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Vision of dance - An Interview with Donald Enoch

Dancer, choreographer, community worker, Donald Enoch has a vision. It’s a world-class vision for kids from The Block. As an original and founding member of Bangarra, Donald Enoch knows his special training, the quality of that dance education, his style of choreography and his steely determination can win through to produce a school of dance for young people on The Block that could one day rival the extraordinary Bangarra reports Jane Barton in the October 2006 edition of the South Sydney Herald.

“My priority is to get the dance studio up and running. I’m 44, people think I’m 30, I have a young spirit and soul. But I want to get the studio up and running, get the children focussed on what they want. Out of the studio, they can become artists, they could become painters, they don’t have to dance…but they are Block children. I need to work with the mentality that is here, its Aboriginal and it’s a cultural thing here. There are so many different people coming here. They are so high energy. I wanna change a few kids… they are waiting for the dance studio, something for them to do.”

Donald’s story of success and determination is in the context of growing up in a traditional community in NW QLD. He spoke language for the first 11years of his life and only learnt English in his teens. It was obvious from a young age that he was exceptionally gifted as an athlete.

He cites his Mum, Auntie Sue, American dance teacher, the great Carol Johnson and Russian ballet maestro Mischa Slavinsky as his greatest personal and creative influences. His recalls the heady days when Carol Johnson was establishing the concept for Bangarra:

“Rosebank St Glebe where the old AIDT was and Cheryle Stone was working 24hrs a day, and we all lived together-dancers only need a small space! We talked about concepts; Carol was putting the constitution together, meeting with political people to get funding. Then we moved to Railway Square. Our first choreographer was Raymond Sawyer, he was a Black American dancer and then we worked with Eugene Rutherford Casey, he was a pianist. He even coached Patti Labelle and Diana Ross. They educated us, they took our traditional dance.”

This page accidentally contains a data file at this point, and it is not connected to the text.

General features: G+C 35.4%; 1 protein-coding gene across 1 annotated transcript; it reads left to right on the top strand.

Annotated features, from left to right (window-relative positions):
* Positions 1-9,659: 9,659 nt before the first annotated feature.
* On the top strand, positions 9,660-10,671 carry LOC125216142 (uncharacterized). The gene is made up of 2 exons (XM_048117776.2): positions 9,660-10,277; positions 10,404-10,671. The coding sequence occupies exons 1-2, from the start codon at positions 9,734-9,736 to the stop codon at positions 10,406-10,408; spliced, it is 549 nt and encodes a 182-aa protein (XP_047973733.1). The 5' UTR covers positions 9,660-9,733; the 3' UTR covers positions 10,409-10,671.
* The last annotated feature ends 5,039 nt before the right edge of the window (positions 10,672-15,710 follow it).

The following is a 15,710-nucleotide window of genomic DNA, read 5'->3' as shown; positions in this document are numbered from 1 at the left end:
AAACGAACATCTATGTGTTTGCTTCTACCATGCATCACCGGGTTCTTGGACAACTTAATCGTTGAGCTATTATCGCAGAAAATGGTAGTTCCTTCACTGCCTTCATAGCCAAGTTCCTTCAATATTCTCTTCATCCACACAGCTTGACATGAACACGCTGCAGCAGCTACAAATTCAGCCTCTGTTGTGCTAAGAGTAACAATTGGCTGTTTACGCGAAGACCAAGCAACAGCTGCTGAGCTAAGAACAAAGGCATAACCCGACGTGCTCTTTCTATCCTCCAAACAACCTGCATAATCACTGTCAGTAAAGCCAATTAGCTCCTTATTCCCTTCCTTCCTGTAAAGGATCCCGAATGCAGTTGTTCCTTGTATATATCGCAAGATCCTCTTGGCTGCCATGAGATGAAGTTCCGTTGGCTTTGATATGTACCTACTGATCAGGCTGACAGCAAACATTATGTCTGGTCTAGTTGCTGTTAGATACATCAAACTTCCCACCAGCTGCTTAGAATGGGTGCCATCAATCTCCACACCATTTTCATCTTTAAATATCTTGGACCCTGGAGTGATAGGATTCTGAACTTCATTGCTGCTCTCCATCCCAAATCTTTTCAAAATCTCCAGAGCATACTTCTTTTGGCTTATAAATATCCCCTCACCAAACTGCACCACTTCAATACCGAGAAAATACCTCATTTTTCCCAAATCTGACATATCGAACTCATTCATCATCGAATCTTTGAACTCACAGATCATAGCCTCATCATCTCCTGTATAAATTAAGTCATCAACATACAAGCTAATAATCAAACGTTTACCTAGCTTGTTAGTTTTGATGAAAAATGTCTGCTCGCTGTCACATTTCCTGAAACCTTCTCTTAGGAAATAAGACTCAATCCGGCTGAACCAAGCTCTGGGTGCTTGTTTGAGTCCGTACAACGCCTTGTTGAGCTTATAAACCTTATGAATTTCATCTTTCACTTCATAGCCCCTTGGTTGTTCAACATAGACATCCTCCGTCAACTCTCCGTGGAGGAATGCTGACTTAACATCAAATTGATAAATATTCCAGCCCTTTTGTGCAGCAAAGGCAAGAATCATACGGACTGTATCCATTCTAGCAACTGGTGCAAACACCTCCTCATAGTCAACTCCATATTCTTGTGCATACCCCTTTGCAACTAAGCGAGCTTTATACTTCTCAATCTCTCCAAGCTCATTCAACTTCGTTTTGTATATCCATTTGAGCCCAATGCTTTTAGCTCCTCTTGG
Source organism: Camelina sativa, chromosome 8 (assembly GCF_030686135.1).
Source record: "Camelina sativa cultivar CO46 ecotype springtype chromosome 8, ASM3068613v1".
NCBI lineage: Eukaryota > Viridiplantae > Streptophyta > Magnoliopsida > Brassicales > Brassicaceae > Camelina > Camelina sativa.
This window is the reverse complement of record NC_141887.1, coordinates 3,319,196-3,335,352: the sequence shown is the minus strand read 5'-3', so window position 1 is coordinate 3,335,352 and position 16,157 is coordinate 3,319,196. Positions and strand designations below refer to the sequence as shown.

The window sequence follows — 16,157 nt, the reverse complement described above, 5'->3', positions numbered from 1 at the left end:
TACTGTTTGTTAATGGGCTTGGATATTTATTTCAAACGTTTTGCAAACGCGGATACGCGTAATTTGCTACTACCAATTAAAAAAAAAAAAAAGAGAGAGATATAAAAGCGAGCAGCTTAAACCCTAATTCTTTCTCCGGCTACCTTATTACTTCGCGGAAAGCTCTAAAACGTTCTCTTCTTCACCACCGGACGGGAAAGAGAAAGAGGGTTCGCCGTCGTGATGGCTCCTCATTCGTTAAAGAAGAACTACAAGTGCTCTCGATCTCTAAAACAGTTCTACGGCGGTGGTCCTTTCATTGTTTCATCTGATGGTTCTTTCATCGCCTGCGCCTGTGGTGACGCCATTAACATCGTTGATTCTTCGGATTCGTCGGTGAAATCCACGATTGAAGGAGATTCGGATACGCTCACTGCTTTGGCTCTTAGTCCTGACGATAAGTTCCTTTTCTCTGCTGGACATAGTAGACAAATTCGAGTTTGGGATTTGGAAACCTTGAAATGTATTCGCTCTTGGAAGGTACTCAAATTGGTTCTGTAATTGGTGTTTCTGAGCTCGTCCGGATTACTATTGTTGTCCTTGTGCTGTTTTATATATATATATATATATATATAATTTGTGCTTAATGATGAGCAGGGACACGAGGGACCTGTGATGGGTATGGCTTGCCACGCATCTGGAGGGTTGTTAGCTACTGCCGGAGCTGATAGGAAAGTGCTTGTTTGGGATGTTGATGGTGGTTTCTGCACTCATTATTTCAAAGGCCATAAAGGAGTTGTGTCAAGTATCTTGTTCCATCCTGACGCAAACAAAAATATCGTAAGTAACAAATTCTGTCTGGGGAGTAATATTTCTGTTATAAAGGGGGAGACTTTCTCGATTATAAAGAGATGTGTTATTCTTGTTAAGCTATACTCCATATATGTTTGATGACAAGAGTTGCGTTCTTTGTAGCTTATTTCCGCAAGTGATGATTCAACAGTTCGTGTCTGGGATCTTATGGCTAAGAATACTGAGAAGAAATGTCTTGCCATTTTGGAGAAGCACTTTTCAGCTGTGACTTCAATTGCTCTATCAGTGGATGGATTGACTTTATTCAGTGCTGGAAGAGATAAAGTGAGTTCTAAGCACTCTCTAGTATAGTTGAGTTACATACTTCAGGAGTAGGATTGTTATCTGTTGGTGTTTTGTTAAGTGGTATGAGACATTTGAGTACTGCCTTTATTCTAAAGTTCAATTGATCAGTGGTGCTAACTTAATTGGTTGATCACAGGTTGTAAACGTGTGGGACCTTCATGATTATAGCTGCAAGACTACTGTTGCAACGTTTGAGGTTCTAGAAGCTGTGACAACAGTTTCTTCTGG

It was a time of great excitement. It was the late 80’s and there was a new Aboriginal Dance company about to burst onto the scene. No one knew what would happen.

“So we had these gifted people working with us…and don’t forget, they’d been in the modern world for about 400 years before they got here… to us, being in the modern world just the last 40 years.”

Enoch is proud of the dance tradition he has come from. He describes the difference between the original Bangarra members and the subsequent generation.

“It’s different technique, different teachers there. We had hardcore, guttural European teachers, the ones that were the elite at that period of time - Russian ballet teachers such as Mischa Slavinsky, who defected and came here. I have a memory of his technique, how he taught the exercises, muscle balancing, muscle regeneration; I don’t think anyone else has brought it out yet. Our style is different, our technique is different.”

“I’ve always been a youth worker and a community worker. I know I have a purpose. I need to help young people, not just kids on The Block.

I want them to go onto the world stage. I want them to learn from my choreography style. I want to rival Bangarra. I want to show them (the kids) that they don’t have to be in this, that they can rise above it all to a high level, achieve a higher intelligence.”

“I’m a dancer, when I went to NAISDA, we got told we were special, we are gifts from God, no-body can do what we do, we dance for everybody. We can go into a ballet company, a dance company, a modern company. It’s our body, it’s the music, it’s the moves. Dancers can manipulate their world. To choreograph, is to give your ability, your moves to other people. You are the teacher.”

If anyone has access to industrial size mirrors, a barre or is prepared to support this project, contact Donald via the Aboriginal Housing Company, 207 Lawson St Redfern, or via the South Sydney Herald.

[Source – South Sydney Herald October 2006]